Dr. Sun thinks peer review plays a significant role in helping the authors to improve their manuscripts, and thus guarantees the quality of publications. Nonetheless, as a reviewer, she feels that it often takes a very long time for authors to get the feedback and finally confirm the errors and corrections made by the authors. Therefore, she suggests speed up this review process. To Dr. Sun, reviewing papers can help her as a researcher to be updated with cutting-edge research topics and trends. It also provides her with an opportunity to learn from other researchers.

From the reviewer’s perspective, Dr. Sun believes that data sharing is very important as other researchers can check on the published work. It also allows others to re-analyze the data from different angles and thus, new discoveries may be found. This part of re-analyzing data is very crucial as many new research questions can be answered by re-analyzing publicly available DNA or RNA sequencing data.

(By Vicky Wong, Brad Li, Eunice X. Xu)

Lucas Delmonico

Dr. Delmonico Lucas is currently a visiting researcher at the Carlos Chagas Filho Biophysics Institute, the Federal University of Rio de Janeiro, Rio de Janeiro, Brazil. He works on the validation of genetic tests, circulating DNA, and liquid biopsy of patients with early breast cancer. You can learn more about Dr. Delmonico here. You can also find him on LinkedIn.

We are happy to have the following interview with Dr. Delmonico, who will share his thoughts and insights as a reviewer on peer review and academic writing.

TCR: What do you regard as a robust peer review system?
Dr. Delmonico: The review system must be blind, insightful, and objective. The review system does not only consist of pointing out errors and corrections but to provide suggestions to the authors and rejecting the manuscript if necessary. Reviewers need to have the sensitivity to identify the objectives of the study. For example, we have to see if the techniques are correctly performed and if the results are consistent. More importantly, we have to look at if the statistical analysis is correctly shown. The entire structural set of the study must comply with the scientific rigor. In addition, reviewers can suggest textual changes to the authors or reject the manuscript if it does not meet the expected rigor for the journal in question. The rejection of the manuscript does not always mean the study has no merit, but it simply does not fit the scope of the journal.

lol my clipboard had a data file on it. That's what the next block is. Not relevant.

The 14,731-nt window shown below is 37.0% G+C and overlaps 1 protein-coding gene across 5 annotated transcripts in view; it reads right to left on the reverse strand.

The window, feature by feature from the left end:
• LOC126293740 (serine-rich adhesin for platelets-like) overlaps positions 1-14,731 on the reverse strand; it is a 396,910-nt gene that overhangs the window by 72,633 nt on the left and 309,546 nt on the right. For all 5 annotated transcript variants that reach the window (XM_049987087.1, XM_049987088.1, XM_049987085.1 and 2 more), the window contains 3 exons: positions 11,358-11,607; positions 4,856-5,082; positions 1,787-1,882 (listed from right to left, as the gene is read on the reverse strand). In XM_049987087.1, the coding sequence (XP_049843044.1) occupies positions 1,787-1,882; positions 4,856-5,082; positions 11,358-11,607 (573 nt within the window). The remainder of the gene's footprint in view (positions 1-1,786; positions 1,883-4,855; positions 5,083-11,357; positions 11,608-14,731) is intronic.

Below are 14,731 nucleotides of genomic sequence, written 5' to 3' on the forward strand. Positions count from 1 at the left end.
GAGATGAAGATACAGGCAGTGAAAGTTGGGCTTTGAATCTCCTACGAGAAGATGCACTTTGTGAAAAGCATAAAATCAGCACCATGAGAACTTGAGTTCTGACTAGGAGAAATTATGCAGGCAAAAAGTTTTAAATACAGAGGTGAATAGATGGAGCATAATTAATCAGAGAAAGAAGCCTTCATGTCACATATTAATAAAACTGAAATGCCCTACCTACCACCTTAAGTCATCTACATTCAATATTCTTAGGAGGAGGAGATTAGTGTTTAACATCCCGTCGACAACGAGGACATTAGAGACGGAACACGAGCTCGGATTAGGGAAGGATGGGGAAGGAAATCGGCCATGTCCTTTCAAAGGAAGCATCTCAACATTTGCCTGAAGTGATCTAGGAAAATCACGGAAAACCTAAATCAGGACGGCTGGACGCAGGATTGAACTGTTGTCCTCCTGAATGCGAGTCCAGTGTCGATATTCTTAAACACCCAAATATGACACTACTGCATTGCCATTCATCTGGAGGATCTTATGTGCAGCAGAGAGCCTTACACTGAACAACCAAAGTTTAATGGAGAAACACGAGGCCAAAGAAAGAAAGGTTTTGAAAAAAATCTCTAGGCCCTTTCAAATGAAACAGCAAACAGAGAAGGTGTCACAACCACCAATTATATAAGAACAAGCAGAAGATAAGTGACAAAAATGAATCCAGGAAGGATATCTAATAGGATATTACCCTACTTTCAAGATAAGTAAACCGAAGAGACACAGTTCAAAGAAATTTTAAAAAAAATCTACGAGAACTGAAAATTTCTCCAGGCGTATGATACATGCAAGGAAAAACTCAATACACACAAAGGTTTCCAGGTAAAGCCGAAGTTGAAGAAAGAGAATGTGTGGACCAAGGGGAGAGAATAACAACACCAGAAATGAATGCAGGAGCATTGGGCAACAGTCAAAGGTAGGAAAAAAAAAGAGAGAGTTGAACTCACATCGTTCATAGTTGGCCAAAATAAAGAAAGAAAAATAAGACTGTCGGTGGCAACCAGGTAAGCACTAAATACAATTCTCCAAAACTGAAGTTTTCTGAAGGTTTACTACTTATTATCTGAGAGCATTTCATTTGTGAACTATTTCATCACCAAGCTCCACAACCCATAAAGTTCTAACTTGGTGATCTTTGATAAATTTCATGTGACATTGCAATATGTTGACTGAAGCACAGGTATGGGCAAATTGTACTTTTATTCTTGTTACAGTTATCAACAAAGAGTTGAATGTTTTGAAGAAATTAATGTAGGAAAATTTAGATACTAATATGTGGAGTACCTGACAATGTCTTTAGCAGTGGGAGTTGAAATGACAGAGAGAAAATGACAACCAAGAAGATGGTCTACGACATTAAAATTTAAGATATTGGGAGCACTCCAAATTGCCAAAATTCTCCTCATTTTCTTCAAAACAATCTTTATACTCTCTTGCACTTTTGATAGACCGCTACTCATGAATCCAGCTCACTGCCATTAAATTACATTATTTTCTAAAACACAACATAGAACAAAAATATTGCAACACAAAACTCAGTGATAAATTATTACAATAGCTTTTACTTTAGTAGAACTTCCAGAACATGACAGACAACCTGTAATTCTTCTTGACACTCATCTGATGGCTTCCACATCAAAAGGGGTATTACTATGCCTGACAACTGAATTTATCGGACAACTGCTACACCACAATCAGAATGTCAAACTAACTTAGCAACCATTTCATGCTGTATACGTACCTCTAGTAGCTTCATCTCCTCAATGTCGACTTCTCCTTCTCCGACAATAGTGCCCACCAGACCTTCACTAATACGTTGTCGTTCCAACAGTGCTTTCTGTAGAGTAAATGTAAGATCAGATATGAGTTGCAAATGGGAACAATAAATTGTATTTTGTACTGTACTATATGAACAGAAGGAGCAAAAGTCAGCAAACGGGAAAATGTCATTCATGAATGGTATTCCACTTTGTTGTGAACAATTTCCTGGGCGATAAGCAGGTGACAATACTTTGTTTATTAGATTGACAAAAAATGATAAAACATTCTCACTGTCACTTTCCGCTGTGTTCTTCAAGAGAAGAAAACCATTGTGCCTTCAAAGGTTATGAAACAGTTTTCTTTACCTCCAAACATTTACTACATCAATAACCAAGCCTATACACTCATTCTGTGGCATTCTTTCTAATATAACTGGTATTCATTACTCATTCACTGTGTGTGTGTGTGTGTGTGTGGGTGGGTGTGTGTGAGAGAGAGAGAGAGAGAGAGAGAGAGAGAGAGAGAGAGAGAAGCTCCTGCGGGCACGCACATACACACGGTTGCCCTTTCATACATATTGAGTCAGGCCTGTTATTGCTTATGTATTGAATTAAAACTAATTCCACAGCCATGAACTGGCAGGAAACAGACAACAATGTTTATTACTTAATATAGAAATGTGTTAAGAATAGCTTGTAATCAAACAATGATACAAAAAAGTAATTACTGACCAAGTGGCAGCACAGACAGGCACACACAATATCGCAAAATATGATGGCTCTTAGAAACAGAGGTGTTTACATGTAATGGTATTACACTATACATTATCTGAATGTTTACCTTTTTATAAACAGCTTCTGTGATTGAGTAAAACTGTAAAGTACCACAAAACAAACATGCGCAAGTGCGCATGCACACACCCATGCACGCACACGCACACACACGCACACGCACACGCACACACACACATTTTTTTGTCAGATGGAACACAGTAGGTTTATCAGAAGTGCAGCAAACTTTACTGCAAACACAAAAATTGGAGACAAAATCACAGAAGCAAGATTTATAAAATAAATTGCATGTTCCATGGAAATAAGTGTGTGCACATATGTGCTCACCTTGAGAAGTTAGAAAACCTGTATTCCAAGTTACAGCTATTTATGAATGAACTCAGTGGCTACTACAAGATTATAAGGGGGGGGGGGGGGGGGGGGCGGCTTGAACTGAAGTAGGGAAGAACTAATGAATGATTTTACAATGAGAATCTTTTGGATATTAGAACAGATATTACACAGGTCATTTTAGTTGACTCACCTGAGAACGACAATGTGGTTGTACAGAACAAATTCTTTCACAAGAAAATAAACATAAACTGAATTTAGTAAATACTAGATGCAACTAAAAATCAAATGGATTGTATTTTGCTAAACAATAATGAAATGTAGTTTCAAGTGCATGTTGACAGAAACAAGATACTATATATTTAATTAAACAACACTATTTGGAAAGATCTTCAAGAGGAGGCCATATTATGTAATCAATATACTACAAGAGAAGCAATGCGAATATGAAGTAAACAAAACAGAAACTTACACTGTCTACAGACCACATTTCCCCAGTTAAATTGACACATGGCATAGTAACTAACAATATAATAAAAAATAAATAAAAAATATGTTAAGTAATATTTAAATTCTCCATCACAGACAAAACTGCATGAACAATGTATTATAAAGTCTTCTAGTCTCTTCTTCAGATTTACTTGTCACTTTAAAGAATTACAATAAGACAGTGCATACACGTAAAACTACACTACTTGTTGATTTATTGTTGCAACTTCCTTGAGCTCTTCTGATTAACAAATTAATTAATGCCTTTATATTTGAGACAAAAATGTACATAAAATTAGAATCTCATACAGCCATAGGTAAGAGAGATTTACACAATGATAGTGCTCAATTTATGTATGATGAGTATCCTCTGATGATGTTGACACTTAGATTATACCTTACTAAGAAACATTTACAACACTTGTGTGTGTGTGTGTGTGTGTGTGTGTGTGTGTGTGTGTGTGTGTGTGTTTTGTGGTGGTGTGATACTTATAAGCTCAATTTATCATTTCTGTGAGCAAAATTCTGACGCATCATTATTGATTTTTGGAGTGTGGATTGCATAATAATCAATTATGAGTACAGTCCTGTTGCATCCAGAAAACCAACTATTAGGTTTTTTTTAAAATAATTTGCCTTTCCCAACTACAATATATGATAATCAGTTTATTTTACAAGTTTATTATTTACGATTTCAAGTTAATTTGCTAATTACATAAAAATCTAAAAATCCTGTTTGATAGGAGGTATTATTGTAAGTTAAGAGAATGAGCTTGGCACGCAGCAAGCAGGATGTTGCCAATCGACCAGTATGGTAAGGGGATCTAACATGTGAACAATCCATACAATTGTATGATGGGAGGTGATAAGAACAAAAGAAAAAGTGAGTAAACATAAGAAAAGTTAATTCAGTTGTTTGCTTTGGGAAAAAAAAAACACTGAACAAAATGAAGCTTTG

TCR: What do reviewers have to bear in mind while reviewing papers?
Dr. Delmonico: Reviewers need to keep in mind whether the study follows the scientific rigor. We need to make sure if the objectives and methods of the study are correctly shown. More importantly, we need to ensure if the results answer the main question of the study. In addition, reviewers should keep in mind whether that research can be reproducible and replicable with the details provided in the manuscript.

TCR: Is it important for authors to disclose Conflict of Interest (COI)? To what extent would COI influence a research?
Dr. Delmonico: The entire process needs to be transparent and objective. Any COI needs to be flagged, and the review process must not have any interference for personal and funding reasons. In addition, reviewers should notify the editor-in-chief of any conflict-of-interest bias with authors, if identified, or if identified personal interest in the data and results that conflict with the reviewer's current research. Everyone must be honest in this process.

(By Vicky Wong, Brad Li, Eunice X. Xu)

Yong-Yeon Cho

Dr. Yong-Yeon Cho is a Professor of Pharmaceutical Biochemistry at the College of Pharmacy, The Catholic University of Korea, South Korea. His expertise mainly lies in molecular biology and genetic engineering for the research of protein-protein interactions, signaling networks, and molecular targeting of small molecules. You may learn more about Dr. Cho here.

In Dr. Cho’s opinion, peer review aims at evaluating whether the results are theoretically achievable or not in order to maintain the integrity of science. Particularly in medicine and pharmacology, the results of a published article can directly affect the life of patients. Thus, a detailed analysis of a paper by a carefully selected and qualified reviewer is crucial in raising a journal’s quality and communicating reliable information between scientists. He further explains that not only does a robust peer review system include a careful analysis of a submitted article, but it also requires the selection of a qualified and fair reviewer. This will provide the accumulation of reliable, high-quality articles and raise the journal’s reputation.

To Dr. Cho, the most fascinating aspect of peer reviewing is watching the paper go from its raw form to a professional manuscript through each step of careful analysis. He elaborates, “When reviewing another scientist’s work, evaluation of the data’s quality is the most crucial part. The figures and legends should convey enough information to understand the goal and results of the paper. On the other hand, any unorganized data with insufficient information is difficult to review and give proper feedback. Thus, watching an article’s transformation is gratifying.”

Seeing that the utilization of animal and human subjects is crucial for discovering new drugs and developing new medical procedures particularly in the field of medicine and pharmacology, Dr. Cho reckons that it is important for researchers to get the institutional review board approval for the welfare and protection of the animals and patients, which allows the researchers to conduct their experiments within an ethical framework more accurately.

(By Vicky Wong, Brad Li, Eunice X. Xu)

July, 2021

Daniel Neureiter